Adequate sex education has been lacking in India for centuries. The notion of sex and sexuality has been so heavily branded as taboo in our homes, at school and in society by extension, that it has led to a total breakdown of communication and lack of an anxiously needed education on sex.
Handicapped by generational stigma, hostile dogma and an entirely skewed sense of morality, sitting adolescent health programs in India are rendered unable to culture children or tackle basic health issues that children are, and will be vulnerable to. Seriously dangerous sexual and reproductive health issues such as early and closely spaced pregnancy, unsafe abortions, STD’s, HIV/AIDS, and sexual violence are rising at a shocking rate and can only really be attributed to a lack of understanding about sex and what it means. India has, for instance, the 3rd most positive HIV cases worldwide. There are over 2.3 million people over the age of 15 who are HIV positive. This is roughly 31% of the total population infected with HIV/AIDs in the country. What is even scarier is the further lack of awareness and prevention about a host of other STD’s. This level of susceptibility can be managed if familial exchanges flowed freely and schools abided by the National AIDS Prevention and Control Policy of 2002 which implores educators to instill knowledge surrounding this enormous issue to their pupils. Female menstruation, for instance, is still heavily denounced as unclean and exchanges around it considered distasteful even amongst those whom you’d think are the “educated” urban kind. Young girls and women aren’t taught basic hygiene surrounding their period and may not know how often to change their sanitary pad or how to use a tampon. Gender sensitivity at schools and colleges require supreme attention so that girls don’t feel embarrassed about a careless boy teasing her for carrying a whisper packet in her bag. Boys shouldn’t be afraid of going camping with their friends for fear of having a wet dream (or nocturnal emissions) not knowing that its perfectly normal. These issues factor as the most basic elements that make up the discourse on sex education.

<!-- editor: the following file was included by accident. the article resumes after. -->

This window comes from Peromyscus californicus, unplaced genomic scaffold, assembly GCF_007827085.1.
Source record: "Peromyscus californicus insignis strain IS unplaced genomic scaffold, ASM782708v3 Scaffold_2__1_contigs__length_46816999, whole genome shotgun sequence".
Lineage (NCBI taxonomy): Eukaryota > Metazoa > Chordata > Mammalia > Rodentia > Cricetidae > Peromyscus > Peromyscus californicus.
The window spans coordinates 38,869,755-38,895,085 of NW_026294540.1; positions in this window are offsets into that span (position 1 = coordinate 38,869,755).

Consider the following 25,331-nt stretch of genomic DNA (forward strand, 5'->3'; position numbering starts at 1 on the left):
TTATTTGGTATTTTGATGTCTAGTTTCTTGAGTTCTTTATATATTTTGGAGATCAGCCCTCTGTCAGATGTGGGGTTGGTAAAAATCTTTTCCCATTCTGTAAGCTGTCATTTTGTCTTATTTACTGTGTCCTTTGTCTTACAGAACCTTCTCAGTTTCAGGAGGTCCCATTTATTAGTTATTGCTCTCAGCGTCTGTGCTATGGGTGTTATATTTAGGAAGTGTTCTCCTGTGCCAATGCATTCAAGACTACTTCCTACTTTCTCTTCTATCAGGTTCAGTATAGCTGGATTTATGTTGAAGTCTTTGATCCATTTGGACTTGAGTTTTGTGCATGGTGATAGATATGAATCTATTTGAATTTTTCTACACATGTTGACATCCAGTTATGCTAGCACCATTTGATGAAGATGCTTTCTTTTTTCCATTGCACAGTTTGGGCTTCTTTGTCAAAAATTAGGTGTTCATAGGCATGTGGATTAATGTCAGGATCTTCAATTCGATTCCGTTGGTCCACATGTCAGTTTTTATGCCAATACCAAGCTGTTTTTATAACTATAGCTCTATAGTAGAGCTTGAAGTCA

In the absence of healthy conversations at home and at school, children and even adults it seems turn to other portals for information such as the internet, social media (laden with falsities) and pornography to have their questions surrounding sex answered. Porn dehumanizes sex. It takes respect, love and consent entirely out of the balance, leaving only the physicality (which is often brutal) of it to be seen. It frequently paints women as subservient to men, with men usually dictating and sometimes forcing performance. In a country plagued by sexual violence and a proclivity towards belligerent sexism, the urgency of a deeply granular education is dire. Without it, we have generations of children who grow up, depending on potentially dangerous sources of information, such as pornography, to form their ideas of what sex is. The consequences of this don’t need to be spelt out, considering we live in a country branded by its failure to protect its women and children; where one woman was raped every fifteen minutes in 2018 and 50% of young boys and girls face sexual abuse in their lives.
There are programs in place such as the Adolescence Education Program (AEP), but they have faced severe backlash. In 2007, India’s National AIDS Control Organization and its Ministry of Human Resource Development developed a scripture to be followed country wide by schools to inculcate teachings on sex to students. This however faced fervent opposition by many parents, teachers and government officials who thought it contrary to Indian values and against our code of conduct, resulting in it being banned in as many as 12 states. In 2018, Prime Minister Narendra Modi rolled out a new program, hoping to achieve greater success in this area. This new module involves role-playing and activity centered structures that are taught by trained teachers student educators. The unfortunate ground level reality is that most teachers and health care professionals lack the knowledge and training required for the careful delivery of this matter.
The demands of the hour stand more desperate than ever before in an India pioneering and thriving in the wake of globalization and increased connectedness but lying arrested in the basic development of human studies. The foundation of sexual education needs to be reimagined in the context of India today, to that which goes beyond talking about sex as an act. It needs to encompass human sexuality at large and the paradigms within which that exists such as gender identity, gender sensitivity, contraception, sexually transmitted diseases, sexual problems, a healthy way of sexual expression, consent and awareness about sexual abuse. The main agenda should be to equip and empower the youth with tools to help them navigate their own sexuality, an understanding of their bodies and future relationships.